Clinical Immunology Research Center
Clinical Immunology Research Center
Nasrullah M.,National Center for HIV AIDS |
Sergeenko D.,Ministry of Labor Health and Social Affairs of Georgia |
Gvinjilia L.,CDC Foundation |
Gamkrelidze A.,National Center for Disease Control and Public Health of Georgia |
And 9 more authors.
Morbidity and Mortality Weekly Report | Year: 2017
What is already known about this topic? An estimated 150,000 persons in the country of Georgia (5.4% of the adult population) are infected with hepatitis C virus (HCV). In April 2015, in collaboration with CDC and other partners, Georgia launched a program to eliminate HCV by 2020. An important strategy is the identification of HCV-infected persons and provision of curative antiviral therapy. What is added by this report? During April 28, 2015–December 31, 2016, a total of 27,595 HCV-infected persons started therapy, 19,778 (71.7%) of whom completed treatment. Among 6,366 (32.2%) who completed treatment and were tested for treatment response, 5,356 (84.1%) were cured of their HCV infection. The average number of persons who initiated treatment each month increased threefold from April 2015–May 2016, when treatment was limited to persons with severe liver disease, to June–December 2016, after expansion of the eligibility criteria to allow treatment of all HCV-infected persons. During the last 3 months of 2016, the number of persons entering the treatment program declined steadily, suggesting that identification and linkage to care of HCV infected persons in the country might be slowing. What are the implications for public health practice? The Georgia HCV Elimination Program has made substantial progress since its launch in April 2015; the country has demonstrated the ability to scale up HCV care and treatment services rapidly. Enhancing HCV testing and linkage to care and treatment services are critical to reaching the 2020 HCV elimination goal. Lessons learned from the Georgia elimination program can inform programs in other countries striving to eliminate HCV as a public health threat. © 2017, Department of Health and Human Services. All rights reserved.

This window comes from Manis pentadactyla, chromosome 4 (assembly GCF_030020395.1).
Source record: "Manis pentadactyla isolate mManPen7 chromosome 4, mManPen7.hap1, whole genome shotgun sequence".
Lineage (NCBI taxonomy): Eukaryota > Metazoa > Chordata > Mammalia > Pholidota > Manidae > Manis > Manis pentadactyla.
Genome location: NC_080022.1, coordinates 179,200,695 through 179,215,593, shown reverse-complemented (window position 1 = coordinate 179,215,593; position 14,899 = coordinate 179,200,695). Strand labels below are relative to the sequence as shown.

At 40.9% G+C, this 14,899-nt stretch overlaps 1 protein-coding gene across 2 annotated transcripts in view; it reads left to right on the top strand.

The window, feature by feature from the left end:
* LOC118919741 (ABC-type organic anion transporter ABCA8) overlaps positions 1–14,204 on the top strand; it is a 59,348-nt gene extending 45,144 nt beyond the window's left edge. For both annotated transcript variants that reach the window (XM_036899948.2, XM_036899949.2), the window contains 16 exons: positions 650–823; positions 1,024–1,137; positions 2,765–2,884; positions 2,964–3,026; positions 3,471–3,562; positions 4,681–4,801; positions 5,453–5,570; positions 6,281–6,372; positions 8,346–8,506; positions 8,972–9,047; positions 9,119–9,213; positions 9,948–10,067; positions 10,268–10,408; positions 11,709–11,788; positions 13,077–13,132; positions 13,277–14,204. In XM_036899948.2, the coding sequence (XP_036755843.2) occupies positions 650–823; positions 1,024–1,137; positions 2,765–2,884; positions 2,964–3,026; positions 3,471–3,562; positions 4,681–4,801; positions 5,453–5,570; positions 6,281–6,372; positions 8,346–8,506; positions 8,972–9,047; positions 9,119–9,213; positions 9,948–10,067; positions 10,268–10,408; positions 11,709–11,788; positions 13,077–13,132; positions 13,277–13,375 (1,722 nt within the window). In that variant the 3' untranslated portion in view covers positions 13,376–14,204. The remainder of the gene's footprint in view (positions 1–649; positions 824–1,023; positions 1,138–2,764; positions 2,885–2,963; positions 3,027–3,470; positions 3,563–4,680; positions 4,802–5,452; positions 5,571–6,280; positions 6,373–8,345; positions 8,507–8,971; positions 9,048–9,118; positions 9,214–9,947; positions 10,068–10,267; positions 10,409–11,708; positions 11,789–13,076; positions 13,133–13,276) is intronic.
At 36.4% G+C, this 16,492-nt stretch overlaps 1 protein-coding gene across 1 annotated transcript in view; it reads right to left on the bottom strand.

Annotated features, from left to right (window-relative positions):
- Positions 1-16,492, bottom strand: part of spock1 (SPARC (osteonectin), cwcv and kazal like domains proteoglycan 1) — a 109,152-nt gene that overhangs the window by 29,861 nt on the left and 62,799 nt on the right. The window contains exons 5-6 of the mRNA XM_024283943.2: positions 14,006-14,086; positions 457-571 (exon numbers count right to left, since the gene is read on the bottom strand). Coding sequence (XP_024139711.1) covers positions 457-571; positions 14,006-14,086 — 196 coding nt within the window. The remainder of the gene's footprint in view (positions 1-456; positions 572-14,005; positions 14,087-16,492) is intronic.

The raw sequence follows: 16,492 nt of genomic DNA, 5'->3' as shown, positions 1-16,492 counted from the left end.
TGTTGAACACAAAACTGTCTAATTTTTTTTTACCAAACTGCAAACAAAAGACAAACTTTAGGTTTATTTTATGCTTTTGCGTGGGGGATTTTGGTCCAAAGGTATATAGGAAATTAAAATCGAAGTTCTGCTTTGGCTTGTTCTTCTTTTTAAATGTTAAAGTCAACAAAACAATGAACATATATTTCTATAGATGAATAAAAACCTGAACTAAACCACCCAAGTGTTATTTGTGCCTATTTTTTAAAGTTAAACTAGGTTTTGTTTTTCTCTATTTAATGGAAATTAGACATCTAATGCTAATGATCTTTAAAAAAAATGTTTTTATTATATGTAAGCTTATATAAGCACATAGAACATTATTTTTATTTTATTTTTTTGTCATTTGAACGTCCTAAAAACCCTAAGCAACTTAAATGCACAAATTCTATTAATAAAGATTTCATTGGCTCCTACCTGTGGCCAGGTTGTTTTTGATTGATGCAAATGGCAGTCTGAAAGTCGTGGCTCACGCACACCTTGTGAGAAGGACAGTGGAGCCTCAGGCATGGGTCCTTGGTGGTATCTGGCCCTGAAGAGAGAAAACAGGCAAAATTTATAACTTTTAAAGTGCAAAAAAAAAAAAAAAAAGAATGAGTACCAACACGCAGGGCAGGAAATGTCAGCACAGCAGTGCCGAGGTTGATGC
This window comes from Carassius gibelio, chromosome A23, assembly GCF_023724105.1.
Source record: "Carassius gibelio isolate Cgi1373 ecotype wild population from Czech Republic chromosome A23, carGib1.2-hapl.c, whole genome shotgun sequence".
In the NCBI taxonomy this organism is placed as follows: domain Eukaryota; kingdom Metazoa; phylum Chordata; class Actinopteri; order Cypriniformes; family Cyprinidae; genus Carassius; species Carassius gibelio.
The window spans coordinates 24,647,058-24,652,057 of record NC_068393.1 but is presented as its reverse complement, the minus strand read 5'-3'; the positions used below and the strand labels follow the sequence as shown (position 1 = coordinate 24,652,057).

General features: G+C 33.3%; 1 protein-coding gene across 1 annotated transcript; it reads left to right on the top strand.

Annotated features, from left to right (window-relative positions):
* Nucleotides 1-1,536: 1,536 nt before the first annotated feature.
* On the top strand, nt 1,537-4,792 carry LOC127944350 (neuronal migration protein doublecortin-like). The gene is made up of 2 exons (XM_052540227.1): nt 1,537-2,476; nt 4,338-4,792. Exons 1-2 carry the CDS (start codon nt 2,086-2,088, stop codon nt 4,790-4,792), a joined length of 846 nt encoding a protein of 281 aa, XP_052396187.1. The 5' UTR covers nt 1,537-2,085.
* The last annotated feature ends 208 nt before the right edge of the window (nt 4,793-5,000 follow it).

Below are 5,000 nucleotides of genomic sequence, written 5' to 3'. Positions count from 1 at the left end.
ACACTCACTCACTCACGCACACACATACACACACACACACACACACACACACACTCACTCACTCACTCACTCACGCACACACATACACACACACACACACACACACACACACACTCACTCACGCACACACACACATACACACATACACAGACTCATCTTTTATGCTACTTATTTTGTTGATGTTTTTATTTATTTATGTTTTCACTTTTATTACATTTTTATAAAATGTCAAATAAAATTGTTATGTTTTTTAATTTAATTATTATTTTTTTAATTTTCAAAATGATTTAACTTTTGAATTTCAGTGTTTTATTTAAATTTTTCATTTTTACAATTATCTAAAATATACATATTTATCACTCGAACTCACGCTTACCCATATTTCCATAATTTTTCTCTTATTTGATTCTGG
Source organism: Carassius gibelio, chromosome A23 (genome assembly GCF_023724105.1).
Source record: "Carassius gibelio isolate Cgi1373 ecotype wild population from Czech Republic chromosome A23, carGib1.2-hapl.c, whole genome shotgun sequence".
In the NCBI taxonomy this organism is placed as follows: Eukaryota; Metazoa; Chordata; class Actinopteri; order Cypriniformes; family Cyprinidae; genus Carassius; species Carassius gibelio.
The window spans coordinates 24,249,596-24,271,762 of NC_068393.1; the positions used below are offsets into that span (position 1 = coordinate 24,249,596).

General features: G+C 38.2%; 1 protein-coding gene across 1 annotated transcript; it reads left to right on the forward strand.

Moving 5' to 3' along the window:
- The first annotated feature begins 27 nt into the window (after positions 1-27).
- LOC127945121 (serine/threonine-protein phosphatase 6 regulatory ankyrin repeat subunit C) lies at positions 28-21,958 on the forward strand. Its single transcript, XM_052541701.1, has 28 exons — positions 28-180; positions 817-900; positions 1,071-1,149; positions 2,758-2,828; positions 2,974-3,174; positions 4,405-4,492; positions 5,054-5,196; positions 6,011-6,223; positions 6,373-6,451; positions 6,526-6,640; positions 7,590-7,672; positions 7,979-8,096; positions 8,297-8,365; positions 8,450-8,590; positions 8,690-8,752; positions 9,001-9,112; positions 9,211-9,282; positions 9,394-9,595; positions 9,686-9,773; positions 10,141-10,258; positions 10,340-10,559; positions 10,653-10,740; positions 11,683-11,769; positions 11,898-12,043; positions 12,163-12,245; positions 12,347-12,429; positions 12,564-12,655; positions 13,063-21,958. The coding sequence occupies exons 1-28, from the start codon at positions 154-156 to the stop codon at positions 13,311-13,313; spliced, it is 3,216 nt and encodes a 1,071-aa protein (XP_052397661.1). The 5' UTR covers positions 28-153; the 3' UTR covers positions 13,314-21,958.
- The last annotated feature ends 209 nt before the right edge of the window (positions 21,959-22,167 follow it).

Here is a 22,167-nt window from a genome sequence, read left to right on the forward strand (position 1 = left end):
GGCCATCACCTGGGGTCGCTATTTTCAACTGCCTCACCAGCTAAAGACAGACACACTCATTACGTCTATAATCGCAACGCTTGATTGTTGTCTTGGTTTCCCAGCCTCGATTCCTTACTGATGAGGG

Tsertsvadze T.,Tbilisi State University |
Tsertsvadze T.,Clinical Immunology Research Center |
Sharvadze L.,Tbilisi State University |
Sharvadze L.,Clinical Immunology Research Center |
And 6 more authors.
Virology Journal | Year: 2016
Introduction: Hepatitis C virus (HCV) infection is a serious health problem in Georgia. Methods: We conducted a prospective study to identify and characterize the natural history of recent HCV infection since very first days of infection. Recent HCV infection was defined as detectable plasma HCV RNA in the absence of anti-HCV antibodies. Results: A total of 7600 HCV seronegative blood donors and 3600 HCV seronegative drug users were screened for recent HCV infection. Among them 7 (0.09 %) blood donors and 10 (0.28 %) drug users tested positive for HCV RNA and were classified as having recent HCV infection. Of these 17 patients 4 (23.5 %) spontaneously cleared the virus by the end of 24 week follow-up. Five clinical forms of recent HCV infection were identified during the follow-up. Four patients had symptomatic disease, including 3 patients with jaundice and other clinical symptoms (2 of them cleared virus) and 1 patient only had other symptoms without jaundice. All symptomatic patients had ALT elevation. Three distinct variants of asymptomatic disease were identified in 13 patients: 9 patients had ALT elevation and none cleared the virus; 2 patients developed chronic disease without ALT elevation; 2 patients cleared virus without anti-HCV seroconversion and without ALT elevation; this form can be described as transitory HCV viremia. Conclusion: Additional studies are needed to define clinical and public health implications of transitory HCV viremia. Our study suggests the need for implementing nucleic acid testing of blood donors and key populations in order to more effectively identify HCV infected persons. © 2016 Tsertsvadze et al.